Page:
When a pro-Fane tower councilman called in sick for Tuesday’s vote on whether to override Mayor Elorza’s brave veto of the Fane tower legislation, the council postponed the vote until tomorrow, Thursday, Dec. 13. Having spouted my opposition to the tower many times this past two years, maybe it’s time to have some fun with the politics of the tower imbroglio.
I am, of course, assuming that the ill council member, Wilbur Jennings, was really ill. To imagine otherwise is to imagine an unimaginable perfidy in a sitting council member. But minds more cynical than my own must wonder whether Jennings’s absence was motivated by perceptions that the alleged swing-vote councilwoman Mary Kay Harris was showing some reluctance to swing to the pro-Fane faction, which needs 10 votes to override but has only nine. How to get a postponement? But not too much of one! A pro-Fane member is scheduled to fly out of the city on vacation before Christmas and won’t be back till after the override deadline of Dec. 31, so too long a delay will be too long.
A hospital visit? Perfecto!
Nah. This theory violates the principle of Occam’s Razor – the simplest explanation is likeliest one. Bank on it. The man was ill.
Nevertheless, at a party on Saturday evening, before the postponement, I heard that some of Councilor Harris’s colleagues were jealous of what, according to news reports, she’d been promised to change her vote. My source at the party told me he could imagine, if she did flip, or swing, this would set off a round of flippers seeking still more goodies – excuse me, public benefits. The vote could become as crazy as a pinball machine, with council members careening from one side to the other, with Fane and his cronies trying to flip the flippers back and forth, back and forth in the smoke and mirrors of the back rooms of the Third Floor of City Hall, breathing heavily and swiftly losing track of the cost of their promises.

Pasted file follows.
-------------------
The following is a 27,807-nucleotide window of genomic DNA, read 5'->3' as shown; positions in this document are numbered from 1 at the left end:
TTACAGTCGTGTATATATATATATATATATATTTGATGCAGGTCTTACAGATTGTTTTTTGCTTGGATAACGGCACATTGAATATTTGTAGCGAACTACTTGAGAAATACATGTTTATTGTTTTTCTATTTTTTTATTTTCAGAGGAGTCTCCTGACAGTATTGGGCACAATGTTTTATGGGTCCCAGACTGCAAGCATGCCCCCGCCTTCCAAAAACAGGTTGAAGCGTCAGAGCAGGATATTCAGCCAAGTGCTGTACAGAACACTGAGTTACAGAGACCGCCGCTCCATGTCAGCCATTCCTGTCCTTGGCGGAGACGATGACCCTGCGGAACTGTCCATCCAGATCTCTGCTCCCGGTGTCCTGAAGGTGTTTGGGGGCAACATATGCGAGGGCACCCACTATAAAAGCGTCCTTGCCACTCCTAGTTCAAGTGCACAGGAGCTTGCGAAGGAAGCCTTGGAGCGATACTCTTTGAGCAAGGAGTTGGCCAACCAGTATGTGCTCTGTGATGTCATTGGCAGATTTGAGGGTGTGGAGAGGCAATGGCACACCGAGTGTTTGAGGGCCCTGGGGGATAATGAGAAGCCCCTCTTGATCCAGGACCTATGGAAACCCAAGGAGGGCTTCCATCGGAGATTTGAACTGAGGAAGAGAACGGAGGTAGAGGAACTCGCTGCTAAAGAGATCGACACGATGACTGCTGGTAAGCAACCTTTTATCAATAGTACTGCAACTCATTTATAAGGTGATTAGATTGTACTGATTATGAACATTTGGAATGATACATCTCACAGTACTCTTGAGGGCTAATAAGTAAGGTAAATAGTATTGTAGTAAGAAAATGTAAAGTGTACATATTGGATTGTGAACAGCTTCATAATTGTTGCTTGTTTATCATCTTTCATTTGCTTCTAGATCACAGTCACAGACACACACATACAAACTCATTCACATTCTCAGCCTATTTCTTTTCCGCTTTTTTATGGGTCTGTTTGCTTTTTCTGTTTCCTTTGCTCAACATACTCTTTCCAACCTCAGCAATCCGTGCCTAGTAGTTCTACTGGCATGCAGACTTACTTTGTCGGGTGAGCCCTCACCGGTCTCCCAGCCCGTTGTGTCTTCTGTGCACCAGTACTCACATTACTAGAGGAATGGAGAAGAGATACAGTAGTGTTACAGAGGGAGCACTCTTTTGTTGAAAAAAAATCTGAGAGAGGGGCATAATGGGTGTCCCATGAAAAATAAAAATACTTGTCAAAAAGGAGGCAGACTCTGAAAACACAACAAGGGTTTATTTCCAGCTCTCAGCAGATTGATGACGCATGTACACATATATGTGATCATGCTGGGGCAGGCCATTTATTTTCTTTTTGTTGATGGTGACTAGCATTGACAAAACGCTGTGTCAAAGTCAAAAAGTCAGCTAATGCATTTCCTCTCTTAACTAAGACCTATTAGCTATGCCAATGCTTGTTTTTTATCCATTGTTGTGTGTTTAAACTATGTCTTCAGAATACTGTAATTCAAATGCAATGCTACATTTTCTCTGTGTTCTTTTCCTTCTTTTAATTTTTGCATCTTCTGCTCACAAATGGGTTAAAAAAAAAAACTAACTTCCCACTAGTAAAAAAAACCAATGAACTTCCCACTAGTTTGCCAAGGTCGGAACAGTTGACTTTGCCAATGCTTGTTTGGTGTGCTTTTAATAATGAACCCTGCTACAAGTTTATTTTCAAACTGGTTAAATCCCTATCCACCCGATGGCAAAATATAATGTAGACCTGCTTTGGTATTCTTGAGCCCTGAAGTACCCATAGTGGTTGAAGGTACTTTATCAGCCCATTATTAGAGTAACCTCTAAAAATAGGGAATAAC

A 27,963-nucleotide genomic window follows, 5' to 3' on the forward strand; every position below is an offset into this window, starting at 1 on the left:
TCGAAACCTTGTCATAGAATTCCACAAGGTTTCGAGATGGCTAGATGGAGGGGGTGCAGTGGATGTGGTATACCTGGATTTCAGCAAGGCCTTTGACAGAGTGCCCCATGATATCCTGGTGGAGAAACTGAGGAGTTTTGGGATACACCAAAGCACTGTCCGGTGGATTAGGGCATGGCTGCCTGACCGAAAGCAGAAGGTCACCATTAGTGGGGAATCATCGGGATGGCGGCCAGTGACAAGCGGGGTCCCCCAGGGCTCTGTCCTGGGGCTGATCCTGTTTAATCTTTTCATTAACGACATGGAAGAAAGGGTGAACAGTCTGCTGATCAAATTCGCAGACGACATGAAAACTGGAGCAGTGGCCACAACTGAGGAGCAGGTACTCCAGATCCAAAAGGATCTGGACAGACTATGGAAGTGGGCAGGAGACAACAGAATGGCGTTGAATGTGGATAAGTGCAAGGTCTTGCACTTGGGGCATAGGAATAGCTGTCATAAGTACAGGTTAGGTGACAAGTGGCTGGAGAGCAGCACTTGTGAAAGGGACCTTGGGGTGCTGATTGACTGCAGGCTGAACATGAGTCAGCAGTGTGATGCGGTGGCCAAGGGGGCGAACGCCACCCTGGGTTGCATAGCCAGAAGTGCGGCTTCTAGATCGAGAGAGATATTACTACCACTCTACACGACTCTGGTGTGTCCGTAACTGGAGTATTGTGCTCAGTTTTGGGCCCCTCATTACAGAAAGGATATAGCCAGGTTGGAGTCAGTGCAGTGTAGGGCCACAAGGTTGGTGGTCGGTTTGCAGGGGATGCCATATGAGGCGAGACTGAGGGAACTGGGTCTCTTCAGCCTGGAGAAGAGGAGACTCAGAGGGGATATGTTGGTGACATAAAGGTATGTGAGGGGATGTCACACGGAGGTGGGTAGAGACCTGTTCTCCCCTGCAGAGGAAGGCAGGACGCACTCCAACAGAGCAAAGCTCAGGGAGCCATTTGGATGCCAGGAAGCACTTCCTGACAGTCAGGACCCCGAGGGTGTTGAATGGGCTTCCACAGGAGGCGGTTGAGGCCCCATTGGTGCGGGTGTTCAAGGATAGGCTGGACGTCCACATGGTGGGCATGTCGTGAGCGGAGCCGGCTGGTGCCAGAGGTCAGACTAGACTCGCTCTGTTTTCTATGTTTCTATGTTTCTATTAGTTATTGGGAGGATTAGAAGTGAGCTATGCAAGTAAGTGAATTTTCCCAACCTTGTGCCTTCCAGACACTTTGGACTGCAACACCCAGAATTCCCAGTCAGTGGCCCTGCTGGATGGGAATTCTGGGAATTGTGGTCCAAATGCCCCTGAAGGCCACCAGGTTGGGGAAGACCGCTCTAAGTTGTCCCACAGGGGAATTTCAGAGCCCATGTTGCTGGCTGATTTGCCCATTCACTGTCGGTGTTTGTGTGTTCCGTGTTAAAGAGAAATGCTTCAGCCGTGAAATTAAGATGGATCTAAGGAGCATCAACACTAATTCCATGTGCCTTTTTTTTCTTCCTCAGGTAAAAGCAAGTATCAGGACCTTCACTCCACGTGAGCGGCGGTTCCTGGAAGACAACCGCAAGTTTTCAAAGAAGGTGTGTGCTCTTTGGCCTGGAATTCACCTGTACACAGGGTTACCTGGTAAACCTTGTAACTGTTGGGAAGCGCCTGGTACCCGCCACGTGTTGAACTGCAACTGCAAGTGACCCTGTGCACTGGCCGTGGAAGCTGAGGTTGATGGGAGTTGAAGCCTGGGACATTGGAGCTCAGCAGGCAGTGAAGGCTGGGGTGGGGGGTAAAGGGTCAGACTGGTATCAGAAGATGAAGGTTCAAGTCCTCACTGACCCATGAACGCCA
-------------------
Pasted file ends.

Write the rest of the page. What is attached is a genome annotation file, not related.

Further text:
All this seems a bit far-fetched. Every council member (pro-Fane or con) is very much aware that Fane is already hard pressed to make the project work financially. Even the I-195 commission’s financial consultant’s eyebrows rose beyond his hairline months ago when he ran the numbers on the project. No way Fane can check off the public benefits on the wish list of a single council person, let alone a chorus line of them – all above and beyond the state tax incentives to which the Fane project will be entitled, whatever they may be.
So we’ll just have to wait and see whether the swing vote is strong enough to take her swing based on principle. Mayor Elorza has already made the one argument that she needs to keep in mind. “Today,” he asserted in his veto statement, “we have approximately 70 projects either completed, under construction, or in the pipeline. With more investment and development than we’ve seen in over a decade, Providence is a city on the rise. As a growing and vibrant city, we see increasing interest from people who want to invest in our future.”
In short, Fane opponents need not worry that voting against the tower will cost jobs and taxes. Providence has been attracting investment lately because the city had the foresight to put in place zoning that developers could trust. That way, the city won’t become an OK-Corral, Wild-West urban shoot-out of developers over who can offer the most payoff for the most variances. If zoning that can change by a factor of six is approved in the face of so much public opposition, then the city automatically will become the kind of zoning sink hole that developers tiptoe around on their way to other cities.
In short, far from costing jobs and tax revenue, a vote against Fane will reaffirm the zoning stability that has caused an influx of jobs and revenue. Just look around you, and you can feel free to vote your conscience.